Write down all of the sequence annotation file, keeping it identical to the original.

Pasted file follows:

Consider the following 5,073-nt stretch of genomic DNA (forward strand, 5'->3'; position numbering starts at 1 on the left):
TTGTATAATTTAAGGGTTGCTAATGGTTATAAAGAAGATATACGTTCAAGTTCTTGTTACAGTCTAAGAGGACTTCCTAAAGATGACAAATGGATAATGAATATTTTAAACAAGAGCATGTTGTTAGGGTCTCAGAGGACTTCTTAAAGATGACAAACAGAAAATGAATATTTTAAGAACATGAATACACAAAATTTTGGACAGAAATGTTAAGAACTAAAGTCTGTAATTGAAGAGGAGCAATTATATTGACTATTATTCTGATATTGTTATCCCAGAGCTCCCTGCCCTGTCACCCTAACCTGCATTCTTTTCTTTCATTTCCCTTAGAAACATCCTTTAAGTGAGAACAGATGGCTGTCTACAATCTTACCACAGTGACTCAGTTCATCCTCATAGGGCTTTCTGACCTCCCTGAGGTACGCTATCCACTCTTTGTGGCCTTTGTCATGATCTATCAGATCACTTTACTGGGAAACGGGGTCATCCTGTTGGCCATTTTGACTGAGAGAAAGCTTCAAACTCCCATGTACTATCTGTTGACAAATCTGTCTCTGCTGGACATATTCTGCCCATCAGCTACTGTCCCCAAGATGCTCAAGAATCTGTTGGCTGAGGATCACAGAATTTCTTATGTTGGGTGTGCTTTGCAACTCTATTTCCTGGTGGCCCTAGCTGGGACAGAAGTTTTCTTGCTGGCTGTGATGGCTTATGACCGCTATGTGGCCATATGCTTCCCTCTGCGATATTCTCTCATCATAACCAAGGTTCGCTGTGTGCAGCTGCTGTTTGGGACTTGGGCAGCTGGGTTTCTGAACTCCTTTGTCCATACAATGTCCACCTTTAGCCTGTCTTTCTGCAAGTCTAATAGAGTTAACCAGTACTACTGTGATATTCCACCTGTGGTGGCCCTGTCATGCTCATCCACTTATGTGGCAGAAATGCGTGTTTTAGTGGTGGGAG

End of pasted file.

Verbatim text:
Consider the following 5,073-nt stretch of genomic DNA (forward strand, 5'->3'; position numbering starts at 1 on the left):
TTGTATAATTTAAGGGTTGCTAATGGTTATAAAGAAGATATACGTTCAAGTTCTTGTTACAGTCTAAGAGGACTTCCTAAAGATGACAAATGGATAATGAATATTTTAAACAAGAGCATGTTGTTAGGGTCTCAGAGGACTTCTTAAAGATGACAAACAGAAAATGAATATTTTAAGAACATGAATACACAAAATTTTGGACAGAAATGTTAAGAACTAAAGTCTGTAATTGAAGAGGAGCAATTATATTGACTATTATTCTGATATTGTTATCCCAGAGCTCCCTGCCCTGTCACCCTAACCTGCATTCTTTTCTTTCATTTCCCTTAGAAACATCCTTTAAGTGAGAACAGATGGCTGTCTACAATCTTACCACAGTGACTCAGTTCATCCTCATAGGGCTTTCTGACCTCCCTGAGGTACGCTATCCACTCTTTGTGGCCTTTGTCATGATCTATCAGATCACTTTACTGGGAAACGGGGTCATCCTGTTGGCCATTTTGACTGAGAGAAAGCTTCAAACTCCCATGTACTATCTGTTGACAAATCTGTCTCTGCTGGACATATTCTGCCCATCAGCTACTGTCCCCAAGATGCTCAAGAATCTGTTGGCTGAGGATCACAGAATTTCTTATGTTGGGTGTGCTTTGCAACTCTATTTCCTGGTGGCCCTAGCTGGGACAGAAGTTTTCTTGCTGGCTGTGATGGCTTATGACCGCTATGTGGCCATATGCTTCCCTCTGCGATATTCTCTCATCATAACCAAGGTTCGCTGTGTGCAGCTGCTGTTTGGGACTTGGGCAGCTGGGTTTCTGAACTCCTTTGTCCATACAATGTCCACCTTTAGCCTGTCTTTCTGCAAGTCTAATAGAGTTAACCAGTACTACTGTGATATTCCACCTGTGGTGGCCCTGTCATGCTCATCCACTTATGTGGCAGAAATGCGTGTTTTAGTGGTGGGAG